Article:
One alternative method to differentiate the superficial from the non-superficial was explored by my Gallup colleague, Jeff Jones, and me (Moore and Jones 2002), when we asked how upset people would be if the policy that was actually adopted was the opposite of what the person had just expressed. For example, I recently used that approach in an ASRL poll of New York City residents about the expansion of bicycle lanes.
People who favored the expansion were asked how upset they would be if there were no expansion of lanes, and people who opposed the expansion were asked how upset they were that the expansion was occurring. People who said they were “very” or “somewhat” upset were classified as “upset,” while people who said they were “not too” or “not at all” upset were classified as “not upset.”
The “upset/not upset” dichotomy was used as one way to differentiate between people with a “cherished conviction” and people with a “superficially held view which may be discarded the next moment.” In fact, for some people to say they opposed the expansion of bike lanes, but they are not upset that bike lanes are actually being expanded, did seem to fit Katz’s criterion of a view that was literally discarded the next moment after it was expressed.
Conceptually, it seems reasonable to say that a person who would not be upset whether a policy is – or is not – followed is a person who essentially doesn’t care one way or the other. By not caring, I mean a person who is so unengaged at that time that he or she is willing to go along with whatever the political leaders decide. Thus, he or she can be treated as someone with “no opinion.”
One question to be addressed is whether that approach to measuring opinion is a more realistic version of what the public is thinking than the typical approach using forced choice questions and not measuring intensity. Both Marist and Quinnipiac polled on the same issue, at roughly the same time (end of July, early August), using a forced-choice question (no explicit “no opinion” option) and no follow-up to measure intensity. The comparative results are shown in the following graph:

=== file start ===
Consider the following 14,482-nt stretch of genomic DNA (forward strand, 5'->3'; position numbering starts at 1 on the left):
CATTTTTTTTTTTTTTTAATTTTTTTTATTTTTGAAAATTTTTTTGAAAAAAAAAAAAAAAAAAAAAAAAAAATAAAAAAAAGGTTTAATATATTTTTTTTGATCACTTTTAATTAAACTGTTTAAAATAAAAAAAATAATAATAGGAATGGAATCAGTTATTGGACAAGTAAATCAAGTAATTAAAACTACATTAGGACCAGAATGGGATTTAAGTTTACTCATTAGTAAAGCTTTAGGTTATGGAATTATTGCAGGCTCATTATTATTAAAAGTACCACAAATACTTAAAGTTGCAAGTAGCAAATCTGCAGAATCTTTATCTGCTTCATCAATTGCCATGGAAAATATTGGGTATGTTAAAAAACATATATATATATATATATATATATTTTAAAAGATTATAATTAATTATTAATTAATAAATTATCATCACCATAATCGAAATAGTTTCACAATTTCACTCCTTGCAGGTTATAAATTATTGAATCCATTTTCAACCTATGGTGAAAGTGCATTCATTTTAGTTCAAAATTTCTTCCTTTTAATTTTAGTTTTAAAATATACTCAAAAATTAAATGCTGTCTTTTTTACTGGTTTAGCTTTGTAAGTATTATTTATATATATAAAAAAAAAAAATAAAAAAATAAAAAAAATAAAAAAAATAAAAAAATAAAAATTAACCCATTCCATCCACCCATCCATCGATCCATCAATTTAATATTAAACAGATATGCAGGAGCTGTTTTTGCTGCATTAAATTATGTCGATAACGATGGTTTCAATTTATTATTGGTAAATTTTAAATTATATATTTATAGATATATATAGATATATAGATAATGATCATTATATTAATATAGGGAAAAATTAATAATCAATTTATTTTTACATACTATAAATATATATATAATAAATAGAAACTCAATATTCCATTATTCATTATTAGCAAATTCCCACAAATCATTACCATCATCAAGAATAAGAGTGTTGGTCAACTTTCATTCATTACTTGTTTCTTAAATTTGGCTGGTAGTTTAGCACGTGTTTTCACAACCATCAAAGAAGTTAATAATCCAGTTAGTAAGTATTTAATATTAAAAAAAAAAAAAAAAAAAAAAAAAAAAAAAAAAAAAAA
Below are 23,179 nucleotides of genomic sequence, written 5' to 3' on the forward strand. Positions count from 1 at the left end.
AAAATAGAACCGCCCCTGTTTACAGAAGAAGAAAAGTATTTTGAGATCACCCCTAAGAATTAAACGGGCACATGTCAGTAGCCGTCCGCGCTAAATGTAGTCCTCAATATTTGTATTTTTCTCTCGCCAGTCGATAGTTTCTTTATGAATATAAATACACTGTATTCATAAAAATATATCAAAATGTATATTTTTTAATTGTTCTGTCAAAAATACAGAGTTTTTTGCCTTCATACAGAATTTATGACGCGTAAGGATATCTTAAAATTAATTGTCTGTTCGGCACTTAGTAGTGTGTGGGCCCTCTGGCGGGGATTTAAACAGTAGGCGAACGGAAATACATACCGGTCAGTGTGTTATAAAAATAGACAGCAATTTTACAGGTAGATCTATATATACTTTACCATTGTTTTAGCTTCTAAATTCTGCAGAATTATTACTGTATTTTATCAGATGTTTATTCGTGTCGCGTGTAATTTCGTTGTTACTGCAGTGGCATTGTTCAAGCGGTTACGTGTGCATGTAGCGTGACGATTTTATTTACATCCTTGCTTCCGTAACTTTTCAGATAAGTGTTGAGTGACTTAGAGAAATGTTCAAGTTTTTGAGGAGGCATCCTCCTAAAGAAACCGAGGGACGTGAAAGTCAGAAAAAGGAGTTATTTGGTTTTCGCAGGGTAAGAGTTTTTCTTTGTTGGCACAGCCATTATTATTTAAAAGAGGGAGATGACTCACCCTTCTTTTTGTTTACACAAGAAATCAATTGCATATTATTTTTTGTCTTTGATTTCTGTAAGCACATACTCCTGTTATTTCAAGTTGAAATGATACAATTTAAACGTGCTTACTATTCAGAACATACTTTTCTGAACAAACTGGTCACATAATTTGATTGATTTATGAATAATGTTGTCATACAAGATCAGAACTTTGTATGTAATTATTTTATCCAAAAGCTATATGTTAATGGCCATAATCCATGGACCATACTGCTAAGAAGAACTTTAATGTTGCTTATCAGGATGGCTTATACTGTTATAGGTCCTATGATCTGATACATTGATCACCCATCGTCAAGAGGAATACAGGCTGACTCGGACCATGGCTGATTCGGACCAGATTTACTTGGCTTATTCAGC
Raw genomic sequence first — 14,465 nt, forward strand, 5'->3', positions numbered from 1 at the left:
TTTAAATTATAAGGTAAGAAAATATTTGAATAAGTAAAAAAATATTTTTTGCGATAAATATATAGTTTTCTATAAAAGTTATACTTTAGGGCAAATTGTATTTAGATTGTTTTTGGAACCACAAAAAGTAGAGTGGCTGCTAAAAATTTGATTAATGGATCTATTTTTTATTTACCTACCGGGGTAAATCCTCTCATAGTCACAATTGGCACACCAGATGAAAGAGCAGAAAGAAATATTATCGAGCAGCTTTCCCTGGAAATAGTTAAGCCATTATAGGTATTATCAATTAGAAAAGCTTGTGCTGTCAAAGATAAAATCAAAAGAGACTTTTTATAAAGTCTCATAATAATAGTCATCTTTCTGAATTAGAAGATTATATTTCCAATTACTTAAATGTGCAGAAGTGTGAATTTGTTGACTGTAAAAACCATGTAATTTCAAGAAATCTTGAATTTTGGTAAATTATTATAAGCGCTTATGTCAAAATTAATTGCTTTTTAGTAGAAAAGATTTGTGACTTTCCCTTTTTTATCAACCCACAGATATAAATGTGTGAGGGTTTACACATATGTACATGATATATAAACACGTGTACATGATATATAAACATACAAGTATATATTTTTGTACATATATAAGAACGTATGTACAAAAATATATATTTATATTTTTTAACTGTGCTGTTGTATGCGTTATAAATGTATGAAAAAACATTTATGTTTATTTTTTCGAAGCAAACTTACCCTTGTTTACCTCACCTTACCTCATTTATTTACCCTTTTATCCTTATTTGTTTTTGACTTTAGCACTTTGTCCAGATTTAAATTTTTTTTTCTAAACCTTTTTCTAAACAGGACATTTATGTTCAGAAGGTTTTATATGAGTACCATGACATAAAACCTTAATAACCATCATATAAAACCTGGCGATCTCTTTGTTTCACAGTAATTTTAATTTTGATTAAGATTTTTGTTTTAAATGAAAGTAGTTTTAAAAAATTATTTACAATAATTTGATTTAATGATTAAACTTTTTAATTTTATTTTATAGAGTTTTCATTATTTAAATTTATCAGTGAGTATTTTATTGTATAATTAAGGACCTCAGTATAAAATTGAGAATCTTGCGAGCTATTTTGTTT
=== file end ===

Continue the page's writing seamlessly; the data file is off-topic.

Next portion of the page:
Clearly, there is a large difference in the picture of the public presented by the two different approaches. The ASRL poll suggests two approximately equal groups of supporters and opponents, with a majority of the public unengaged. The other two polls suggest a public that is overwhelmingly in favor of bike lanes, with only 6% to 7% of the public unengaged.
Is one version more realistic? What are the consequences of these two different pictures?
Hypothetical vs. Actual Opinion
Finally, there is the issue of pollsters feeding the public information, because the issue being polled is so arcane or complicated, most people simply don’t know enough about it to have an opinion.
Here’s an example of a poll question about the introduction of body scanning at airports:
“The Transportation Security Administration is increasing its use of so-called ‘full-body’ digital x-ray machines to screen passengers in airport security lines. Supporters say these machines improve the ability to spot hidden weapons and explosives, and reduce the need for physical searches. Opponents say these machines invade privacy by producing x-ray images of a passenger’s naked body that security officials can see, and don’t provide enough added security to justify this. Which comes closer to your own view? Do you support or oppose using these scanners in airport security lines?”
The results showed a 2-to-1 margin of support (64% to 32%) for the new policy, with just 4% unsure. This hardly seems a realistic picture of what people at that time actually thought. It’s most likely a reflection of respondents’ reaction to what ABC/WP told them (“supporters say…; opponents say…”).
At best, these results might be predictive of what the public would think if everyone was introduced to the arguments about the issue in the same exact way that ABC/WP presented them to their respondents. But, of course, other pollsters could introduce the issue in different ways, and thus produce contradictory results.
In any case, the ABC/WP poll results are clearly hypothetical. They don’t measure existing opinion, but at best potential opinion. Yet, pollsters typically do not alert readers to the hypothetical nature of the results. They treat the results of these information-fed polls the same as the results of polls that merely ask people what they are thinking without first priming them with select information.
Is this practice acceptable? Should pollsters and reporters make such differentiation, or doesn’t it matter?